41. No Holding Back


As long as I’d known, my grandmother on my father’s side had always been deceased, and no one ever really told me the circumstances. Then when I became a teenager, I started asking my dad questions about his life and what it was like growing up. It turned out my grandfather liked to stick it to any and every female he could talk his way into bed with.

He didn’t let things like a wife and five kids hold him back from that. This drove my grandmother into a state of depression that apparently no one realized until it was too late.

After she and my grandpa had a fight, her oldest daughter drove her to a cabin they owned in Canada, a hundred miles away from their home, and left her there with no money, no phone, and no transportation. The consequences were disastrous.

She hung herself that night. Years later, it was suspected that the two oldest daughters had been taking money from my grandfather while he had Alzheimer’s. When my dad found out, he froze the bank account. Two weeks later, the younger of the pair blasted her head off, her body to be found by her two teenage kids.

At said Aunt’s funeral, as her daughter mourned over her coffin, instead of offering condolences, the oldest Aunt offered prescription meds to a 16-year-old girl. No one in the family has spoken to that woman since.

42. Too Close For Comfort


I went on a road trip with a family friend. He was a little more than a year older than me, and we had really hit it off about six months before on another impromptu road trip. Growing up we hadn’t really seen much of each other, just this one time when we kinda fooled around a little in high school.

This road trip was supposed to be from Billings MT to Washington DC, so we were looking at a solid 30 hours of driving. I was also going to hang out for a few days once we got there before flying back. I called my parents to tell them the good news, and my mom said something that made my jaw drop.

She told me, “don’t sleep with him” in that tone which said there was a story there. It turned out he was my half-brother. His dad and my mom cheated on their respective spouses and had me. They never told anyone, not me, not my grandparents, not my biological dad—no one.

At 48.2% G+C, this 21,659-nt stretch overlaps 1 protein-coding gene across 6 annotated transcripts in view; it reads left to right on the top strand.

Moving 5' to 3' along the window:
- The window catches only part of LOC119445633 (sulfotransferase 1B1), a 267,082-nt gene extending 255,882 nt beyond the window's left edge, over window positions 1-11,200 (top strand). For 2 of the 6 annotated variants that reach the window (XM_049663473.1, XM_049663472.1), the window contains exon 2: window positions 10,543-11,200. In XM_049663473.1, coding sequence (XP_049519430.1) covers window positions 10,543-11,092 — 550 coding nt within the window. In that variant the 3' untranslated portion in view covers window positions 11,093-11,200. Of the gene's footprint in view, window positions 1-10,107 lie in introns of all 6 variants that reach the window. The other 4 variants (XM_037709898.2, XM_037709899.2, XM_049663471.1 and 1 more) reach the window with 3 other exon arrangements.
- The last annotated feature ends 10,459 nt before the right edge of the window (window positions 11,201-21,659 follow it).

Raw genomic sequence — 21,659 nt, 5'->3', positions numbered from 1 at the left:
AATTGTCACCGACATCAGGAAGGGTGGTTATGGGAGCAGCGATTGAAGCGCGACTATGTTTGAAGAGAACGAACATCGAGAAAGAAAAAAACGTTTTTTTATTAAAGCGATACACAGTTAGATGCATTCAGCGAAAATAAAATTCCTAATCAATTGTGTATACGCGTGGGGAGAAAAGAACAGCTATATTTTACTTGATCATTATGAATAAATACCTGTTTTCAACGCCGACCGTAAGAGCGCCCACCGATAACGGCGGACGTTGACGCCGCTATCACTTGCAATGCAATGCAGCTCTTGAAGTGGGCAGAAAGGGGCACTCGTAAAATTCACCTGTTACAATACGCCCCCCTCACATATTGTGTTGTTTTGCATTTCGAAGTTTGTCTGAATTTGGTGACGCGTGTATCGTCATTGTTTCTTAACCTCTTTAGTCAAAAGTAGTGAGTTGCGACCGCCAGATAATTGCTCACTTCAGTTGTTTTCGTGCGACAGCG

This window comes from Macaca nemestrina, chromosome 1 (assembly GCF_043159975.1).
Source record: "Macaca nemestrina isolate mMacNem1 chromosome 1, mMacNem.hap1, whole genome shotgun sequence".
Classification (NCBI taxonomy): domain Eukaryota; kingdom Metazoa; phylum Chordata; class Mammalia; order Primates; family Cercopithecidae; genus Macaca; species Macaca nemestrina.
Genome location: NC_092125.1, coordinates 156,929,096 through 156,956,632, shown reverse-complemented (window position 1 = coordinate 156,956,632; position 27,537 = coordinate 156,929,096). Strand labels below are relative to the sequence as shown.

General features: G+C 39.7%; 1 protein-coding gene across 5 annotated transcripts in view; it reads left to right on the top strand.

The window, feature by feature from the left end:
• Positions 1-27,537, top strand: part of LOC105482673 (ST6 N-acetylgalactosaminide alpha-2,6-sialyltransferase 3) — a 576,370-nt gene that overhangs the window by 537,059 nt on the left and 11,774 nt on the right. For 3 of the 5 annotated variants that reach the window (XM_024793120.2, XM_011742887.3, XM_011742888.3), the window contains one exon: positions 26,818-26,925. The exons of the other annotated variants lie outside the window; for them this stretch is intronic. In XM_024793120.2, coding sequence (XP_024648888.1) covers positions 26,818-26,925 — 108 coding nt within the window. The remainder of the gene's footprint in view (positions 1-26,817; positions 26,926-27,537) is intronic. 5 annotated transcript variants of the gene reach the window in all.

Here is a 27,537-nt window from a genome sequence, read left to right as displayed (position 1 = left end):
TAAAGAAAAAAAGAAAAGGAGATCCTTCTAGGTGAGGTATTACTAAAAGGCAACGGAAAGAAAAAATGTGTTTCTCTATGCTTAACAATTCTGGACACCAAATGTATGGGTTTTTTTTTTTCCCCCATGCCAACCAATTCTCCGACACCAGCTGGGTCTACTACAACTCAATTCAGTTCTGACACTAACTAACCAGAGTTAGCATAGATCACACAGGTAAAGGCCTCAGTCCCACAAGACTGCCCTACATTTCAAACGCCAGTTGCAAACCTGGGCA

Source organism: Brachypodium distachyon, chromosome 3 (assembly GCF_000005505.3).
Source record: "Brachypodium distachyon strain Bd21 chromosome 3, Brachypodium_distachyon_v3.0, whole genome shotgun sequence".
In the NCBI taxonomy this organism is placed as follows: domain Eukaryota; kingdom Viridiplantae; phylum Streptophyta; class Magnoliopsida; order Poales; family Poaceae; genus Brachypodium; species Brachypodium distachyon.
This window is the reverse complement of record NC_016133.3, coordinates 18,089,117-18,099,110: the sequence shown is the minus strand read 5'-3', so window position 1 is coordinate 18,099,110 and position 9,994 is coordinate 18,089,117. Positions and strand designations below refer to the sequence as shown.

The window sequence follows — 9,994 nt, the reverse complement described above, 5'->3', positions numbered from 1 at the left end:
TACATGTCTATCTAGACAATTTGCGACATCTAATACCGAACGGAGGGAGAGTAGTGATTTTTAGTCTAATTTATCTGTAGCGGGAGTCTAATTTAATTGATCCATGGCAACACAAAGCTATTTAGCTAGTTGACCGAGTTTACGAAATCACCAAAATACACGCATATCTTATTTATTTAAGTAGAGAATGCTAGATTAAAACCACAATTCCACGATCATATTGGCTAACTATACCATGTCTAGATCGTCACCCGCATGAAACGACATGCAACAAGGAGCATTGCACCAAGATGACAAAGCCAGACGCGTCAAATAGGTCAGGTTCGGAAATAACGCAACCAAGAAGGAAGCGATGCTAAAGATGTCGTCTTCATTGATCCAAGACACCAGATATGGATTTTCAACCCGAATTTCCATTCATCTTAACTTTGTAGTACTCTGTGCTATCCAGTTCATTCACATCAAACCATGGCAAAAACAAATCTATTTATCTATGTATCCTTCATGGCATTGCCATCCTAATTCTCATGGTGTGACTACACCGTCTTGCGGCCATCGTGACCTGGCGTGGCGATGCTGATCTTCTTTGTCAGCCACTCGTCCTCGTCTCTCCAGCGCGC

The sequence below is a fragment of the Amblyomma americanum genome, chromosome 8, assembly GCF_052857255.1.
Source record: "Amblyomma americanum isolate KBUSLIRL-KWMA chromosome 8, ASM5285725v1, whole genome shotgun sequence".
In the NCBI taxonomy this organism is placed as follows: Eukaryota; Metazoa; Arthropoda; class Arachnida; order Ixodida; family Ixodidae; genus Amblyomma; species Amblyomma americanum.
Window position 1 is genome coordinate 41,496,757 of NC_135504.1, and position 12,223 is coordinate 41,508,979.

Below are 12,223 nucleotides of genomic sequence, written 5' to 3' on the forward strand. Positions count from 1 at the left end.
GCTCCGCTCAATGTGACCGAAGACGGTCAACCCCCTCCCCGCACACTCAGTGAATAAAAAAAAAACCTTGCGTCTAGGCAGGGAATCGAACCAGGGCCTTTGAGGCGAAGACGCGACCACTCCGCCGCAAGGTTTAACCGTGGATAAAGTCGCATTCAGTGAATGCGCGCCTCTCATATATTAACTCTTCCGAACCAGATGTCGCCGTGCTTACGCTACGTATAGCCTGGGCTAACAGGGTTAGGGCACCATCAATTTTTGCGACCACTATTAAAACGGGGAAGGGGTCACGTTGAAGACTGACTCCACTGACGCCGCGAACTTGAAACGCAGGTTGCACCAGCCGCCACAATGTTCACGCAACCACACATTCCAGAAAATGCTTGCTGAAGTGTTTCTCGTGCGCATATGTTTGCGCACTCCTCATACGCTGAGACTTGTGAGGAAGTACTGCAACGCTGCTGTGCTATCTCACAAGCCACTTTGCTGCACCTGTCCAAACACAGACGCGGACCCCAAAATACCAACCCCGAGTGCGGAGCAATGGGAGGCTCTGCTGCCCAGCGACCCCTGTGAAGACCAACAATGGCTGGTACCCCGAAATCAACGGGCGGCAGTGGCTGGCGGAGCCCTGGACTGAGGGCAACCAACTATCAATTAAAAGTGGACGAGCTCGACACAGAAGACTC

They expected me to keep it a secret from my brother which was going to make it weird since he was kind of my type and we had flirted before on a shorter road trip. This was fifteen years after meeting my other half-brother who was only slightly older than my parent’s marriage but younger than their relationship.

The brother I grew up with was my half-brother when I thought we were full-blood siblings, the brother I thought was a half-brother is a stepbrother, and the guy I made out with that one time in high school is actually my half-brother.

It all turned out cool, but it made for some really awkward moments before I came clean to my newfound brother. I came to find out that both my parents have cheated on each other multiple times. Despite that, they are still married and actually love each other now and have pretty well-adjusted kids.

43. My Plan Backfired


During a manic episode, I did the unthinkable. I was filled with so much rage and sorrow that I let a homeless man take me into a ditch behind a church in hopes that he would take my life. He didn’t. He just snorted some crank, showed me pictures of his girlfriends, and made pleasant conversation. I guess he was just lonely.

44. Caught Between A Rock And A Hard Place


I have had the same best friend since I was 16; we met in high school. When we turned 19, she met her husband. I quickly became closer to him than my best friend. We developed a deep brother-sister-type bond. My best friend had cognitive disabilities and anxiety, so I would vent to him because he was just easier to talk to. Then her husband lost his life to leukemia.

I stepped up and helped my best friend through the transition. I planned a memorial service, paid for the cremation, and was basically a rock, but I was completely gutted internally. I do not trust easily, and her husband was one of the few people I felt I could say anything to.

The loss was hard for me, and I had nowhere to go with the pain because the one person I would talk to about it was him, and he was gone. It was a complicated mix to deal with.

45. They Put Education First


My parents forged my birth certificate and lied to me about my actual birth date until I was a teen. When I was close to kindergarten age, my parents found out that I was born two weeks too late to be able to attend kindergarten. I was born on September 15, and the cut-off was September 1. To them, this was unacceptable because they thought I was ready and another year of preschool and entering kindergarten at almost six would be too late.